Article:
Explore new Trail in Chippewa County

Make your way to Wisconsin’s Northwoods this fall to hike 1.5 miles of new Ice Age Trail on the Harwood Lakes Segment.

At a Mobile Skills Crew trail building event this fall, volunteers built new trail and upgraded over 3 miles of signage, continuing work from a fall 2013 project. The properties that host the new Trail are permanently protected by conservation easements held by the Alliance thanks to a partnership with Chippewa County and the Girl Scouts of the Northwestern Great Lakes.

Volunteers also extended the Trail by half a mile on the Chippewa River Segment, eliminating a section of road walk. The new Trail here is protected as well, thanks to a partnership with the Chippewa County Land Conservancy. The state Knowles Nelson Stewardship program and federal Land and Water Conservation Fund contributed to the protection of this property, where more new Trail is planned for the future.

View the online trail map to see the new Trail, or reference Map 16f in your Ice Age Trail Atlas.

THANK YOU to our volunteers, and happy hiking!


Hunting Season and Hiking on the Ice Age Trail

There can be a lot of details to navigate when you hike the Ice Age Trail in Wisconsin’s fall and winter seasons: hunting season dates, trail closures on private property, and public lands where the Trail is open and hunting is also allowed.

Visit our Hiking During Hunting Seasons page to get a full breakdown of all the things to consider. Here are the main things you’ll want to remember:

  • WEAR BLAZE ORANGE or other bright colors. This applies to you and your pet. We consider October through April Blaze Orange Season on the Trail.
  • THE TRAIL CLOSES IN SOME AREAS WHERE IT CROSSES PRIVATE PROPERTY. The Trail Conditions page has information on sections that close, but it may not have all of them. Many of our volunteer chapter coordinators know the parts of the Trail that close in their region; contact the coordinator in the area you want to hike to find out about Trail closures. Sections that close should also have on-the-ground signage announcing the details of the closure.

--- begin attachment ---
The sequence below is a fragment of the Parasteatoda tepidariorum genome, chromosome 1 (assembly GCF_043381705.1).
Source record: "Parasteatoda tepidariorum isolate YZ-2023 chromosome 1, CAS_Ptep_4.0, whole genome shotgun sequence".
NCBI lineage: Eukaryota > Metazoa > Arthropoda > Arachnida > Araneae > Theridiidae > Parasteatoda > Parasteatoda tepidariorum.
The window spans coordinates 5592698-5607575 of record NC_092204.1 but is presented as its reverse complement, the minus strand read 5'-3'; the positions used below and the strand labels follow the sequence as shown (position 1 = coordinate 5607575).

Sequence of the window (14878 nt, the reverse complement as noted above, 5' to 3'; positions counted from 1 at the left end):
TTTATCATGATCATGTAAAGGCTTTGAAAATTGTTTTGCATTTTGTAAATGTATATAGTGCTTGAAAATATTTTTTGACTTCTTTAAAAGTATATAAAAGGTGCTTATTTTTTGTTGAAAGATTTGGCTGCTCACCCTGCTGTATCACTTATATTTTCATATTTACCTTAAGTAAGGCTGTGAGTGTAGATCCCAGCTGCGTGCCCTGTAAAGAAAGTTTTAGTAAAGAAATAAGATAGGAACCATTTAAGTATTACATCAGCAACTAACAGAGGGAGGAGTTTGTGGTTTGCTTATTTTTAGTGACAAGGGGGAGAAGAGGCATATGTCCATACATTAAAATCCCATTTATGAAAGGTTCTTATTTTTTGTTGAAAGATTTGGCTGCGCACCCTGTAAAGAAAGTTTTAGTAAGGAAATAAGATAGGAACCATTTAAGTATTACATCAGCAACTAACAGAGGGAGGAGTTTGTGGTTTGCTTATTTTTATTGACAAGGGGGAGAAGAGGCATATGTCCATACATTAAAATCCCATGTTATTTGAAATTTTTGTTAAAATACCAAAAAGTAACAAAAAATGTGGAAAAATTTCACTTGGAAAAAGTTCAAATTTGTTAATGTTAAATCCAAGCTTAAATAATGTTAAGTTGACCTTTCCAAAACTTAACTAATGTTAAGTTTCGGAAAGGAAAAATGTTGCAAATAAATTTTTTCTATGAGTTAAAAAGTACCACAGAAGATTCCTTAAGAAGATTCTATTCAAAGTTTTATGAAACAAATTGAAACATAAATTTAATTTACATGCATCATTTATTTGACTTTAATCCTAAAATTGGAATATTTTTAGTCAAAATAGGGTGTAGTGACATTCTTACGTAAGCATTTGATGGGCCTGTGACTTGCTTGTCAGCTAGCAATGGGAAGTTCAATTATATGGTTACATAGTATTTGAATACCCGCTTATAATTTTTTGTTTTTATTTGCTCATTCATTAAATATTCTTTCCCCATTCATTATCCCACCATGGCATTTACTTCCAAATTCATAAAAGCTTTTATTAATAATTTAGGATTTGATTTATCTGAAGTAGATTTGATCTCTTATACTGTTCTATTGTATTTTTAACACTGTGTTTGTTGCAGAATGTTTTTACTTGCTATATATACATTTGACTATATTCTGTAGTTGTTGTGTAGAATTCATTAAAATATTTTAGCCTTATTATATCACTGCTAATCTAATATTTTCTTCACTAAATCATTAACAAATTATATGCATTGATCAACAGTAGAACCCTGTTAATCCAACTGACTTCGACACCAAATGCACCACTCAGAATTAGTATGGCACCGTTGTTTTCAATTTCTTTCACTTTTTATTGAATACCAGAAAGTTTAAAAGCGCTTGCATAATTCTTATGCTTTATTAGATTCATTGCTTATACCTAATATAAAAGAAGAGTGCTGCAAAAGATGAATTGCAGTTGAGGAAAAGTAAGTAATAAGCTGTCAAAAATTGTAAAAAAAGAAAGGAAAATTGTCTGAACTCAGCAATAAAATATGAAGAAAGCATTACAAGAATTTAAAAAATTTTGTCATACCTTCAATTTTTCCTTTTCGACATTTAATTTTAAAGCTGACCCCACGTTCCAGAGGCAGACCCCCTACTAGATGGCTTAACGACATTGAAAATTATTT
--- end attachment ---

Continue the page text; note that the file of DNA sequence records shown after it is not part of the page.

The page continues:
• THE 9-DAY GUN DEER SEASON is from November 22-30 this year. This is the most popular season and the time you’re most likely to see your hiking options limited.

Join us for our final Regional Rally Nov. 8

Our third and final Regional Rally will take place Saturday, Nov. 8 at the Hausmann Nature Center in the Lapham Peak unit of the Kettle Moraine State Forest.

Everyone is welcome! If you’ve wanted to learn more about volunteering or spending time on the Ice Age Trail, this is a great opportunity to get involved. Participants will be sharing stories and updates from the Trail, and IATA staff will guide discussions and training on various topics.

You do not need to be an IATA member or volunteer to participate. The day runs from 9:00 a.m. to 3:00 p.m., and lunch is provided.

For more information and to RSVP, please contact Brad Crary at (608) 798-4453 or